Jack Nicholson is superb as McMurphy in One Flew Over the Cuckoo’s Nest
Director: Milos Forman
Cast: Jack Nicholson (Randle P McMurphy), Louise Fletcher (Nurse Ratched), Will Sampson (“Chief” Bromden), William Redfield (Dale Harding), Brad Dourif (Billy Bibbit), Sydney Lassick (Charlie Cheswick), Christopher Lloyd (Max Taber), Danny DeVito (Martini), Vincent Schiavelli (Bruce Frederickson), Dean Brooks (Dr John Spivey), William Duell (Jim Sefelt), Scatman Crothers (Turkle)
One Flew Over the Cuckoo’s Nest is one of the landmark films of the 1970s, one of those films that’s on everyone’s list for great masterpieces. It lifted all five of the Big Oscars (Picture, Director, Actor, Actress and Screenplay), one of only three to do so. It’s widely loved for its celebration of rebelliousness and individualism, but there is more to the film than that. It’s as interesting for the things it doesn’t explore as much as the things it does.
Randle McMurphy (Jack Nicholson) has himself sent to a mental institution rather than a prison farm, under the belief that serving his time in the institution will be far easier than doing hard labour. However, he finds the ward he is locked into is under the authoritarian control of Nurse Ratched (Louise Fletcher), a passive-aggressive bully with a strict interest in the rules at the cost of all humanity. The inmates are cowed, but McMurphy encourages them to express themselves and seize their freedoms – little realising that his freedom is dependent on being signed off by the doctors, not the length of his original short sentence, and he has made no friends in the hospital authorities – or that Ratched is determined to break his influence over the other patients.
Forman was a perfect choice for directing a film that directly echoes his own iron-curtain upbringing. OFOTCN is a film that celebrates the freedom of the individual – but also recognises that authority and the state always wins out in the end. The hospital ward is cold, oppressive, a white-lined world where Ratched observes and quietly controls everything from her booth, softly issuing directives that carry a quiet menace. The film rotates around clashes between McMurphy wanting to do his own thing and Ratched stridently reinforcing a fixed hospital agenda. At one point Forman’s camera tracks from McMurphy on the basketball court, up to Ratched watching behind a full length window like an imposing Stasi officer. Forman totally understands the struggle of expression and free will in oppressive regimes, and it’s this that has given the film such a rich life – who doesn’t want to land on the side of freedom?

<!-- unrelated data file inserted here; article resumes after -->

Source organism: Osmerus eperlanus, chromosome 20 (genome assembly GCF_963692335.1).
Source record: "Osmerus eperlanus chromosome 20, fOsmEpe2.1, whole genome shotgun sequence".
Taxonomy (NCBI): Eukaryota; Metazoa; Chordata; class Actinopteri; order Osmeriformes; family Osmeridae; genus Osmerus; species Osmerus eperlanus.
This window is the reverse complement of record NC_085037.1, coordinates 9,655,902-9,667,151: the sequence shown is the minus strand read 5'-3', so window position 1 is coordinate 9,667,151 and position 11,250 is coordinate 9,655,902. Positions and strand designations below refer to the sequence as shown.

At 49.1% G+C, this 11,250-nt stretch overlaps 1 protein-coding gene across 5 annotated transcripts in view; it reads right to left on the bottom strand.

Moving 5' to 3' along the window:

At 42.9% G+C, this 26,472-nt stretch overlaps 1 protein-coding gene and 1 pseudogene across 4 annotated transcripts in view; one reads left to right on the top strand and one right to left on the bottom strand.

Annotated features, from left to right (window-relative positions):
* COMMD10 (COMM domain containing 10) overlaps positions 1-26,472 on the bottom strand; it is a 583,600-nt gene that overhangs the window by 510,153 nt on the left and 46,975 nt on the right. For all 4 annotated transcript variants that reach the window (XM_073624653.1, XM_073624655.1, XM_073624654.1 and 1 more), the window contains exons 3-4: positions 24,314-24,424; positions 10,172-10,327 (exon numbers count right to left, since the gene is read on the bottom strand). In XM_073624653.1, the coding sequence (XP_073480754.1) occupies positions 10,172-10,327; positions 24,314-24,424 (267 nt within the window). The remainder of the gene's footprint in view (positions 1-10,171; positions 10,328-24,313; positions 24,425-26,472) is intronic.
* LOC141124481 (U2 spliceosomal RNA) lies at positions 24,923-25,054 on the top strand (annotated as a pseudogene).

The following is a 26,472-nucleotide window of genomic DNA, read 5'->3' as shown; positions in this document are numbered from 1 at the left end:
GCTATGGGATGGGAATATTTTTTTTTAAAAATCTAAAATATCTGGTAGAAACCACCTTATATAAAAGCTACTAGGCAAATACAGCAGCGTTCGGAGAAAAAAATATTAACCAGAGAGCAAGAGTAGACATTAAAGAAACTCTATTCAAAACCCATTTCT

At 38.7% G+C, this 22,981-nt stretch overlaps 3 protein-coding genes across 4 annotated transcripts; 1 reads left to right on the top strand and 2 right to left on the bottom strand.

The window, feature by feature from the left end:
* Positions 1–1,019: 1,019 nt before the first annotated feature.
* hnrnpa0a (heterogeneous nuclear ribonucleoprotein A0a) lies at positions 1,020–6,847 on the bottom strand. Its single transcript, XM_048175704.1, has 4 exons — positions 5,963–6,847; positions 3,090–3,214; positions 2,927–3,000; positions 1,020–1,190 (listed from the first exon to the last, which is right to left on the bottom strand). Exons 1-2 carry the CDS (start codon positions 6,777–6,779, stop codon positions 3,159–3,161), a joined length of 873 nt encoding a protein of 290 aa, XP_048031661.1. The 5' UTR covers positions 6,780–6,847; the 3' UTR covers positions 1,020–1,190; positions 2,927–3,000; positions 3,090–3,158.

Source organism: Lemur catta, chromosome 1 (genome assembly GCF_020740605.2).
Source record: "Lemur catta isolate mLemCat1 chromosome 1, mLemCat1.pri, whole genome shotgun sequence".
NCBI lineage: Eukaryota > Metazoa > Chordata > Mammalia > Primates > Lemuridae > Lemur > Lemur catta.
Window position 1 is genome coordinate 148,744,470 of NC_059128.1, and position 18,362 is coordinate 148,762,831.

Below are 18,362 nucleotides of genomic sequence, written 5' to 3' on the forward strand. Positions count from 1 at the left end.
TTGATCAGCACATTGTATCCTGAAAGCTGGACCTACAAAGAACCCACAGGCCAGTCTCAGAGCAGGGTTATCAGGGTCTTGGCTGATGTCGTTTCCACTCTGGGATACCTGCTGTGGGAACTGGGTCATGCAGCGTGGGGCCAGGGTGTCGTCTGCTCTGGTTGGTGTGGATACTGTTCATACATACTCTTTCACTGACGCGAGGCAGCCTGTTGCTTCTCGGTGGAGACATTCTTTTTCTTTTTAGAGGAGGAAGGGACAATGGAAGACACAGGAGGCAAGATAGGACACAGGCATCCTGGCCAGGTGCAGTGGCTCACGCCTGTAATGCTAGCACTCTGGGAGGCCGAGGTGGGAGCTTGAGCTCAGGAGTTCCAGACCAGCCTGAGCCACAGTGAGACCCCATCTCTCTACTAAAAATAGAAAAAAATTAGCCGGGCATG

It helps as well that representing freedom we have possibly Jack Nicholson’s finest performance as McMurphy. A roaring, bubbling, manic, burst of nature, an impish anti-authority figure who rips through every scene with intense energy. It’s a marvellous, inspiring performance. And it makes McMurphy exactly the sort of rebel without a cause we would like to be, the guy who can inspire and lead through force of will alone, who refuses to be cowed or crushed.
Nicholson’s performance however is a perfect mixture of larger-than-life drama and moments of reflection. The film splices in a few conversations between Nicholson and the doctors that, over the course of the film, change more and more from spry defiance and mockery towards a quieter, more despairing resignation as he slowly begins to realise how trapped he is. Not that he wants to show any of that to his fellow inmates, or to Ratched with whom he keenly engages in a battle of wills.